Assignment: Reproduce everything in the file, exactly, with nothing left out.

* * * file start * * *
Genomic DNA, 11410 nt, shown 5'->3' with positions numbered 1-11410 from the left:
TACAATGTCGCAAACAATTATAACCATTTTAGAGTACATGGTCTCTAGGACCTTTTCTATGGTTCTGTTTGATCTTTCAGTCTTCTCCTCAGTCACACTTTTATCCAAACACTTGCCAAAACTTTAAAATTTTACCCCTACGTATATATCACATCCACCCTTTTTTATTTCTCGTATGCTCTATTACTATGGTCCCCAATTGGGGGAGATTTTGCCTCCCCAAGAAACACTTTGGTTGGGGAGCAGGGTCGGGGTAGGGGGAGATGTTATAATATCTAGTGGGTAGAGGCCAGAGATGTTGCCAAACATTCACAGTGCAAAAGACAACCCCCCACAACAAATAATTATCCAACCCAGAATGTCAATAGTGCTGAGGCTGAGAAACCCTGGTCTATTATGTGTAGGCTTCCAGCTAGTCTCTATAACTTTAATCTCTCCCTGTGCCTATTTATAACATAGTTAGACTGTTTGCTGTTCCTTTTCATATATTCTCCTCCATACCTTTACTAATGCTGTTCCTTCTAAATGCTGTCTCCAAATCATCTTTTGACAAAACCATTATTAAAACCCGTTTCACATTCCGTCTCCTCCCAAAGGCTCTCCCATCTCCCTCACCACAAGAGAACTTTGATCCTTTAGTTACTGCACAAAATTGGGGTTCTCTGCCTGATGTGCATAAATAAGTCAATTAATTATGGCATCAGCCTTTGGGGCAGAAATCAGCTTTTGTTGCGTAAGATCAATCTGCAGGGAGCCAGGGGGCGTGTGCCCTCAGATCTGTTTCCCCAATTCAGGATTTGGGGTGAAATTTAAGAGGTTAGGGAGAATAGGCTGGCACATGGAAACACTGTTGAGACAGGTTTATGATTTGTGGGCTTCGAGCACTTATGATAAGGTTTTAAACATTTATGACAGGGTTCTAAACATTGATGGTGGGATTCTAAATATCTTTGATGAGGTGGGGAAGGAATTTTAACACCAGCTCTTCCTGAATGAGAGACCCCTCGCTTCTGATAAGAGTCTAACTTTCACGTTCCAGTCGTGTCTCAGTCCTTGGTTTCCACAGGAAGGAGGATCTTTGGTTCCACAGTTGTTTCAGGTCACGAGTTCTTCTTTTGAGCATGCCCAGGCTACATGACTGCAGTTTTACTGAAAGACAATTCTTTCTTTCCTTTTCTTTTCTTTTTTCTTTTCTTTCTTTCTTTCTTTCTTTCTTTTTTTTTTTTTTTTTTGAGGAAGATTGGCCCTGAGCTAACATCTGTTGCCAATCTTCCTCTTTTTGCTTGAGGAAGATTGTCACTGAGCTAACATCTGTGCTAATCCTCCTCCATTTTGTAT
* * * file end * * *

Genomic DNA, 11410 nt, shown 5'->3' with positions numbered 1-11410 from the left:
TACAATGTCGCAAACAATTATAACCATTTTAGAGTACATGGTCTCTAGGACCTTTTCTATGGTTCTGTTTGATCTTTCAGTCTTCTCCTCAGTCACACTTTTATCCAAACACTTGCCAAAACTTTAAAATTTTACCCCTACGTATATATCACATCCACCCTTTTTTATTTCTCGTATGCTCTATTACTATGGTCCCCAATTGGGGGAGATTTTGCCTCCCCAAGAAACACTTTGGTTGGGGAGCAGGGTCGGGGTAGGGGGAGATGTTATAATATCTAGTGGGTAGAGGCCAGAGATGTTGCCAAACATTCACAGTGCAAAAGACAACCCCCCACAACAAATAATTATCCAACCCAGAATGTCAATAGTGCTGAGGCTGAGAAACCCTGGTCTATTATGTGTAGGCTTCCAGCTAGTCTCTATAACTTTAATCTCTCCCTGTGCCTATTTATAACATAGTTAGACTGTTTGCTGTTCCTTTTCATATATTCTCCTCCATACCTTTACTAATGCTGTTCCTTCTAAATGCTGTCTCCAAATCATCTTTTGACAAAACCATTATTAAAACCCGTTTCACATTCCGTCTCCTCCCAAAGGCTCTCCCATCTCCCTCACCACAAGAGAACTTTGATCCTTTAGTTACTGCACAAAATTGGGGTTCTCTGCCTGATGTGCATAAATAAGTCAATTAATTATGGCATCAGCCTTTGGGGCAGAAATCAGCTTTTGTTGCGTAAGATCAATCTGCAGGGAGCCAGGGGGCGTGTGCCCTCAGATCTGTTTCCCCAATTCAGGATTTGGGGTGAAATTTAAGAGGTTAGGGAGAATAGGCTGGCACATGGAAACACTGTTGAGACAGGTTTATGATTTGTGGGCTTCGAGCACTTATGATAAGGTTTTAAACATTTATGACAGGGTTCTAAACATTGATGGTGGGATTCTAAATATCTTTGATGAGGTGGGGAAGGAATTTTAACACCAGCTCTTCCTGAATGAGAGACCCCTCGCTTCTGATAAGAGTCTAACTTTCACGTTCCAGTCGTGTCTCAGTCCTTGGTTTCCACAGGAAGGAGGATCTTTGGTTCCACAGTTGTTTCAGGTCACGAGTTCTTCTTTTGAGCATGCCCAGGCTACATGACTGCAGTTTTACTGAAAGACAATTCTTTCTTTCCTTTTCTTTTCTTTTTTCTTTTCTTTCTTTCTTTCTTTCTTTCTTTTTTTTTTTTTTTTTTGAGGAAGATTGGCCCTGAGCTAACATCTGTTGCCAATCTTCCTCTTTTTGCTTGAGGAAGATTGTCACTGAGCTAACATCTGTGCTAATCCTCCTCCATTTTGTAT